Learning at the Reference DeskIdaho Library Association (2016)
Reference desk interactions are rich with opportunities for student learning. Libraries often gather quantitative data about these interactions, but these traditional measures do little to connect to the learning aspect that may or may not occur during these reference encounters. Without proper evidence, it is difficult for libraries to say that reference encounters allow patrons to practice critical thinking skills or build information literacy competencies.This session will describe a pilot project at the University of Idaho Library to redesign the reference assessment instrument to highlight learning activities not captured by traditional means, such as how to evaluate resources, correctly cite materials, or other information literacy-related skills. Learning activities were then mapped to university and national learning goals such as problem-solving, communication, and critical thinking. The assessment instrument now allows reference services to gather evidence to support statements about the time and effort they contribute to information literacy building skills.The session will present a case for using community or national learning outcomes to better assess the value of reference services and to articulate more fully the library’s impact to their educational partners and stakeholders.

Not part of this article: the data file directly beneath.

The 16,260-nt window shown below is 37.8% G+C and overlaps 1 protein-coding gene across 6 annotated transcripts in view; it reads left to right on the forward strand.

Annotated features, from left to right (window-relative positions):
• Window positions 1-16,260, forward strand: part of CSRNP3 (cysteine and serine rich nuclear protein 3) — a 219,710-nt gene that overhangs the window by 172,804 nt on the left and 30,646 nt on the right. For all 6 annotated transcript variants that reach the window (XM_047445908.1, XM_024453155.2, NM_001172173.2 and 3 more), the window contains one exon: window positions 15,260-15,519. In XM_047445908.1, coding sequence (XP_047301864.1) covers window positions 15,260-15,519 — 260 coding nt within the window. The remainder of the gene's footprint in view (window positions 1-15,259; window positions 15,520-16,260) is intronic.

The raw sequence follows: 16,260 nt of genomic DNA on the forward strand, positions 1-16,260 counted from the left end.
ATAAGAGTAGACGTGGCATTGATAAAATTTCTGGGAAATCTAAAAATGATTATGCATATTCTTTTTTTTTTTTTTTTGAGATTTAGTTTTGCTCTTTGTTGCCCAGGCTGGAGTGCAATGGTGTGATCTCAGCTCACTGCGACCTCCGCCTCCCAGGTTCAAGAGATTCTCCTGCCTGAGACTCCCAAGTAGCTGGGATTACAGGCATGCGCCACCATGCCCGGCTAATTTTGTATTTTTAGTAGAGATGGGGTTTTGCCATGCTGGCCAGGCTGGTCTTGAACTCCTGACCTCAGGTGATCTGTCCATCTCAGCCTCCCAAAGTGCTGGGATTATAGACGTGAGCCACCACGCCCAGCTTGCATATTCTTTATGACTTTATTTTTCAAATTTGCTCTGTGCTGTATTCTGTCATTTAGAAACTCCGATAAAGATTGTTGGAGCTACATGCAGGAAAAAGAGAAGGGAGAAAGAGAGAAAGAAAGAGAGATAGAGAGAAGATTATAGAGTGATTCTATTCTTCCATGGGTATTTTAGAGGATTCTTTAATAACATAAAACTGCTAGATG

- learning outcomes,
- library assessment
Publication DateOctober, 2016
LocationIdaho Falls, Idaho
Citation InformationRick A Stoddart and Beth Hendrix. "Learning at the Reference Desk" Idaho Library Association (2016)
Available at: http://works.bepress.com/richard_stoddart/68/